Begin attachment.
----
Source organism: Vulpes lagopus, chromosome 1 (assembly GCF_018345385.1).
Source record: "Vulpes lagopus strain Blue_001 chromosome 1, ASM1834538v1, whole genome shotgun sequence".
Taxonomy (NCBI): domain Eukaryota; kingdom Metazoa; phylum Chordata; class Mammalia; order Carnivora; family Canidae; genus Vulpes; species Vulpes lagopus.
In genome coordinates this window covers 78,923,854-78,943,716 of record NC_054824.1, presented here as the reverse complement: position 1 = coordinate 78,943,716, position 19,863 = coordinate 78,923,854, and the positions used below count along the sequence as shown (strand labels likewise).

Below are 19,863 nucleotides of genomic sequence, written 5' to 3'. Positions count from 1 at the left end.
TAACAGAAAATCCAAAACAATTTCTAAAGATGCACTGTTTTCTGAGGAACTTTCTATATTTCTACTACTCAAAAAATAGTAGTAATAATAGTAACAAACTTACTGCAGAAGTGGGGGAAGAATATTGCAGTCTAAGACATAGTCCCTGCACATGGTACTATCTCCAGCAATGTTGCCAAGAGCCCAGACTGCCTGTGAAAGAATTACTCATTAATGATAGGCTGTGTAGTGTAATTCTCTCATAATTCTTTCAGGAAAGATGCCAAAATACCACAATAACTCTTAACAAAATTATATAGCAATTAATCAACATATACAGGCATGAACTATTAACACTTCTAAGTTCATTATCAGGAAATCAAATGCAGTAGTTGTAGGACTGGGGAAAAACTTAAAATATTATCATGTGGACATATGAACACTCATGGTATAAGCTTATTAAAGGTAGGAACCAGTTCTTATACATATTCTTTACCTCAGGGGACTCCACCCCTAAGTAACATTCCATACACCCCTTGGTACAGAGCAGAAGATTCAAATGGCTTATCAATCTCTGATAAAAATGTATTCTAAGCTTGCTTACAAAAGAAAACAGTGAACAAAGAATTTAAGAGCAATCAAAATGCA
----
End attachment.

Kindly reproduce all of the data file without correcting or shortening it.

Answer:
Source organism: Vulpes lagopus, chromosome 1 (assembly GCF_018345385.1).
Source record: "Vulpes lagopus strain Blue_001 chromosome 1, ASM1834538v1, whole genome shotgun sequence".
Taxonomy (NCBI): domain Eukaryota; kingdom Metazoa; phylum Chordata; class Mammalia; order Carnivora; family Canidae; genus Vulpes; species Vulpes lagopus.
In genome coordinates this window covers 78,923,854-78,943,716 of record NC_054824.1, presented here as the reverse complement: position 1 = coordinate 78,943,716, position 19,863 = coordinate 78,923,854, and the positions used below count along the sequence as shown (strand labels likewise).

Below are 19,863 nucleotides of genomic sequence, written 5' to 3'. Positions count from 1 at the left end.
TAACAGAAAATCCAAAACAATTTCTAAAGATGCACTGTTTTCTGAGGAACTTTCTATATTTCTACTACTCAAAAAATAGTAGTAATAATAGTAACAAACTTACTGCAGAAGTGGGGGAAGAATATTGCAGTCTAAGACATAGTCCCTGCACATGGTACTATCTCCAGCAATGTTGCCAAGAGCCCAGACTGCCTGTGAAAGAATTACTCATTAATGATAGGCTGTGTAGTGTAATTCTCTCATAATTCTTTCAGGAAAGATGCCAAAATACCACAATAACTCTTAACAAAATTATATAGCAATTAATCAACATATACAGGCATGAACTATTAACACTTCTAAGTTCATTATCAGGAAATCAAATGCAGTAGTTGTAGGACTGGGGAAAAACTTAAAATATTATCATGTGGACATATGAACACTCATGGTATAAGCTTATTAAAGGTAGGAACCAGTTCTTATACATATTCTTTACCTCAGGGGACTCCACCCCTAAGTAACATTCCATACACCCCTTGGTACAGAGCAGAAGATTCAAATGGCTTATCAATCTCTGATAAAAATGTATTCTAAGCTTGCTTACAAAAGAAAACAGTGAACAAAGAATTTAAGAGCAATCAAAATGCA